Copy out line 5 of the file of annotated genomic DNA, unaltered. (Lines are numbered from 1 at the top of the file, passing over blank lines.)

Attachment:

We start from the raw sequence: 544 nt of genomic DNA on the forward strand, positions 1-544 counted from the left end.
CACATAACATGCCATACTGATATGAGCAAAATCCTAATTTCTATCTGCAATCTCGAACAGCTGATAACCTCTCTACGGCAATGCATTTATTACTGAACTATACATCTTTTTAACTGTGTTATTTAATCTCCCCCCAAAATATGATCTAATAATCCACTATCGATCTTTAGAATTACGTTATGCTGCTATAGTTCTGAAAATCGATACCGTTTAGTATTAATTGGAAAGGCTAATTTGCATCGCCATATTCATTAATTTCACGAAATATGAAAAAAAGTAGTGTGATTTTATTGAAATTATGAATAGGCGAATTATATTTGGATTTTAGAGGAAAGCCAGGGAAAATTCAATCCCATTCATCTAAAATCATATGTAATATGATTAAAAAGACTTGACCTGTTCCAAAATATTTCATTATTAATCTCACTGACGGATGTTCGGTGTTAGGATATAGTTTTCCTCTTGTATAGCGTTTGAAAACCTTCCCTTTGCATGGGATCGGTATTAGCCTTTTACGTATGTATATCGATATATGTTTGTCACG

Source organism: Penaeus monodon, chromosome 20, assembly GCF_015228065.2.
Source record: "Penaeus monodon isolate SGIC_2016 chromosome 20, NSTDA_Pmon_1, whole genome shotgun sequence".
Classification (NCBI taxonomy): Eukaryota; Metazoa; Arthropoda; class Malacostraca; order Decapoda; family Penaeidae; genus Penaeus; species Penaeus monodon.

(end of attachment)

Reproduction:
Classification (NCBI taxonomy): Eukaryota; Metazoa; Arthropoda; class Malacostraca; order Decapoda; family Penaeidae; genus Penaeus; species Penaeus monodon.